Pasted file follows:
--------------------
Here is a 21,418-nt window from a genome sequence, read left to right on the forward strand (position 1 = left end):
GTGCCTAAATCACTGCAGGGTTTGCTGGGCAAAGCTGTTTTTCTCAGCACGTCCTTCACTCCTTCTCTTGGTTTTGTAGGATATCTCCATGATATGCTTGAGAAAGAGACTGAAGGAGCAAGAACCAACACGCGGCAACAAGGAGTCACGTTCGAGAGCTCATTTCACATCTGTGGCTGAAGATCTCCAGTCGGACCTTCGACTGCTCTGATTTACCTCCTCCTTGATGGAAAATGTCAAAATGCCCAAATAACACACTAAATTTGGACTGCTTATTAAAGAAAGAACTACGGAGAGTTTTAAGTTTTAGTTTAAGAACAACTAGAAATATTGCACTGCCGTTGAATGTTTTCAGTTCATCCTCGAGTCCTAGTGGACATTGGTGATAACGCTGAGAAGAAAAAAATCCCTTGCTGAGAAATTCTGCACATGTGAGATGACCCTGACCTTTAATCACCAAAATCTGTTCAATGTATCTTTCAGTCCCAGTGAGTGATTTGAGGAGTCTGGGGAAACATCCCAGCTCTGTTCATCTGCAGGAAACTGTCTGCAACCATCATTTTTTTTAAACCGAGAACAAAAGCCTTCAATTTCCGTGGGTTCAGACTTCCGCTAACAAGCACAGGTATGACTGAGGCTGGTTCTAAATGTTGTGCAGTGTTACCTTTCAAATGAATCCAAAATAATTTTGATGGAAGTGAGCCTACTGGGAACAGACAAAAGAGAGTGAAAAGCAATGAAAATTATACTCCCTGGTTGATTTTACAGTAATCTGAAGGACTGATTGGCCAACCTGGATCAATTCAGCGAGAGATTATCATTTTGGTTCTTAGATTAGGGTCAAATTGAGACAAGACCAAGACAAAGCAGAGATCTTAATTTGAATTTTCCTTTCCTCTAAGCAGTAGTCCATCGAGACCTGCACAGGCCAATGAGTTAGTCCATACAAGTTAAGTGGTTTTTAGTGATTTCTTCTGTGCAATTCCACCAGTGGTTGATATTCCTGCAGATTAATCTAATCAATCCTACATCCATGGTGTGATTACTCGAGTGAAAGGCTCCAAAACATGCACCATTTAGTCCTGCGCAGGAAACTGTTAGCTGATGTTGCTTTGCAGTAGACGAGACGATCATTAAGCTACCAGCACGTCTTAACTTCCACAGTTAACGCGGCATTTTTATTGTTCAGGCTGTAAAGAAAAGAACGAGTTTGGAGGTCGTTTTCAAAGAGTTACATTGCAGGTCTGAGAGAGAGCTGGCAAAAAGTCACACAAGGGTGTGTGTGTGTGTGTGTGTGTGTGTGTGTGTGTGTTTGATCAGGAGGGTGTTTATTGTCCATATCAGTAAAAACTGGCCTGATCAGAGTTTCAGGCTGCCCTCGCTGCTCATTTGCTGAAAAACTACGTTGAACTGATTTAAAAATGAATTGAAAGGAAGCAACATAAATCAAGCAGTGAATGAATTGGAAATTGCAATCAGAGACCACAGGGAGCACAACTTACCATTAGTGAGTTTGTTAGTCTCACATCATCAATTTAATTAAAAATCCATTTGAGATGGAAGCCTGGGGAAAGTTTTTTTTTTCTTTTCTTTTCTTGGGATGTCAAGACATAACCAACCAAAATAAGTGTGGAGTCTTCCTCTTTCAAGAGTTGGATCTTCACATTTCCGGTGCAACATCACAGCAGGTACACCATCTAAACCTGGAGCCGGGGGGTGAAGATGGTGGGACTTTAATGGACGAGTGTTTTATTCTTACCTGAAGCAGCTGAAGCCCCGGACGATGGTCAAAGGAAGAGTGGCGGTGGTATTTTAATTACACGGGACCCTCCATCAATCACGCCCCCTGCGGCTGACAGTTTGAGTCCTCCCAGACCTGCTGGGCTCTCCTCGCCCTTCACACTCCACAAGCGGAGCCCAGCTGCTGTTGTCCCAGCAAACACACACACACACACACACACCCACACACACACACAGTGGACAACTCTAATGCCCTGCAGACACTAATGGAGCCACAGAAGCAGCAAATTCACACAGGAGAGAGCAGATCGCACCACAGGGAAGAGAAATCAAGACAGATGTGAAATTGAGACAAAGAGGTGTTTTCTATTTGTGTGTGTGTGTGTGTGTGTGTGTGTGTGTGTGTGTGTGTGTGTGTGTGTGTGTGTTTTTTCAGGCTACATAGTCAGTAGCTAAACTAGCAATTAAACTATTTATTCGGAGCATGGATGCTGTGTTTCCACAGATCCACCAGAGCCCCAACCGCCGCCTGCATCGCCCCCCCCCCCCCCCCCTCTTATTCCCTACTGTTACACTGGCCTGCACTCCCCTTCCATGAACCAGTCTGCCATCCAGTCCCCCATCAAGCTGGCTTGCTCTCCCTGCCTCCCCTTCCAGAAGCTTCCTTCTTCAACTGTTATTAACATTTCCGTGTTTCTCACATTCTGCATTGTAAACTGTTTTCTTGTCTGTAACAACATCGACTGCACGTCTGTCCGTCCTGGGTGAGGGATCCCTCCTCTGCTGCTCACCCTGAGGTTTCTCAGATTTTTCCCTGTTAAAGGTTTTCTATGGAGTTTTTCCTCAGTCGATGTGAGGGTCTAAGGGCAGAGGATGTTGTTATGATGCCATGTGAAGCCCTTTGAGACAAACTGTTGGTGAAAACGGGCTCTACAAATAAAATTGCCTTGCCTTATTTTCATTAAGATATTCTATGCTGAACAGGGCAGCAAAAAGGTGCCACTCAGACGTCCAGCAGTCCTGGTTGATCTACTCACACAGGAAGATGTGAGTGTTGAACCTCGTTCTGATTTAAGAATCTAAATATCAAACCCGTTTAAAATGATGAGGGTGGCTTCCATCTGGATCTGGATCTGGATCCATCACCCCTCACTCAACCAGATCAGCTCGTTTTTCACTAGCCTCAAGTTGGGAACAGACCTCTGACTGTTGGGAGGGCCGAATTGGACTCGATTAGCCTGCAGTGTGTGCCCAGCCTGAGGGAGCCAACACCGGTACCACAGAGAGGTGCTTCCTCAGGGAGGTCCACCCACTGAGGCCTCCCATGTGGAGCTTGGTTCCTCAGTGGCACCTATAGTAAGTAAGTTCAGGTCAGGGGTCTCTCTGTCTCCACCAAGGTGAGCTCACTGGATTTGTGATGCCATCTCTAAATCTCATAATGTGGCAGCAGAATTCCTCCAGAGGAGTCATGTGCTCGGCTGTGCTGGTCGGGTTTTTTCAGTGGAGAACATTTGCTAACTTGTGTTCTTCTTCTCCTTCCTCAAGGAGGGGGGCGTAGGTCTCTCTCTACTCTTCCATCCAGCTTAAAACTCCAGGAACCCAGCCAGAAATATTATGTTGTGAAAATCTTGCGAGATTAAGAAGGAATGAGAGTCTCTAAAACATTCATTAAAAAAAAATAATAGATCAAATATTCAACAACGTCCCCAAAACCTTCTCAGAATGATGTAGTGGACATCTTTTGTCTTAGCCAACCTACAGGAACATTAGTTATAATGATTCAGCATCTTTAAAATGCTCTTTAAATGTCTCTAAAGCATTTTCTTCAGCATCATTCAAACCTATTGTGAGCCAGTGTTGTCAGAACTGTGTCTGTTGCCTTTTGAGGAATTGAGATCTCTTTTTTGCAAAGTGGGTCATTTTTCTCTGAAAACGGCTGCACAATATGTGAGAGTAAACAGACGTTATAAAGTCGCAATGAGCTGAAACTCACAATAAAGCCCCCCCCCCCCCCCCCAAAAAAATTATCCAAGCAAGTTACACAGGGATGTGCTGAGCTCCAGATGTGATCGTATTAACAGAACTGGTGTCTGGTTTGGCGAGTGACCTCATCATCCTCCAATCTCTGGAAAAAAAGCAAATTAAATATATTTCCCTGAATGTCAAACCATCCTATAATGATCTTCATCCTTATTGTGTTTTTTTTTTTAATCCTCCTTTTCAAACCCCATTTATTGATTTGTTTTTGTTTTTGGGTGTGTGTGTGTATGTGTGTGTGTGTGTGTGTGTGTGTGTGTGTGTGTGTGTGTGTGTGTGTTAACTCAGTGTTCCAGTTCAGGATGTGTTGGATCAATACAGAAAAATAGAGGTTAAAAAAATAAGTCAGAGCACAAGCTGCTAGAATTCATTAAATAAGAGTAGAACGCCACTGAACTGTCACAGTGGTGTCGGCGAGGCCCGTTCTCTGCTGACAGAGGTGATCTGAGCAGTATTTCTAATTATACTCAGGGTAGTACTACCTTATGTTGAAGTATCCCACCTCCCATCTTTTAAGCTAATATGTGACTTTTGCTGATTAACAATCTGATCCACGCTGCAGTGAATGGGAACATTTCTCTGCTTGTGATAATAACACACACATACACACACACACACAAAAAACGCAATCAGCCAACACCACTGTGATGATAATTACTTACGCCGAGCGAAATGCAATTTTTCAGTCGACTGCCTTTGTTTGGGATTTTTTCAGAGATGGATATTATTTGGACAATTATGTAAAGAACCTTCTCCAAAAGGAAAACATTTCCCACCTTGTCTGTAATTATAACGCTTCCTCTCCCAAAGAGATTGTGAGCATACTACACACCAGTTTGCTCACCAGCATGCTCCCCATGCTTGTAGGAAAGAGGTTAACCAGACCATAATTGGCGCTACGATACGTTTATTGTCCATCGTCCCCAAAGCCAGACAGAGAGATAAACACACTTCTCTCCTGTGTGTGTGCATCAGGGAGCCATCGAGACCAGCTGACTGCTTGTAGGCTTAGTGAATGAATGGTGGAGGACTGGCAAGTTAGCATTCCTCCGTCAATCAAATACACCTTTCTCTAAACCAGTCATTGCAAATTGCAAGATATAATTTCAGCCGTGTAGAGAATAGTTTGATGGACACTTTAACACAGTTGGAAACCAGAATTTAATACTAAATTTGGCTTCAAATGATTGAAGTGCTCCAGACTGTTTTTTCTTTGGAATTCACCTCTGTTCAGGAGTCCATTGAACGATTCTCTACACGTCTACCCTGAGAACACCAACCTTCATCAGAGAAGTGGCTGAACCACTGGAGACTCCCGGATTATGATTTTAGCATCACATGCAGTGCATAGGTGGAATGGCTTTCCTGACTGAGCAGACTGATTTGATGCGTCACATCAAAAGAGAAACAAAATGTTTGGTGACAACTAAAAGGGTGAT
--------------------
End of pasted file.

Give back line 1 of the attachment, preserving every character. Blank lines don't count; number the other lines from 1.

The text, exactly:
Here is a 21,418-nt window from a genome sequence, read left to right on the forward strand (position 1 = left end):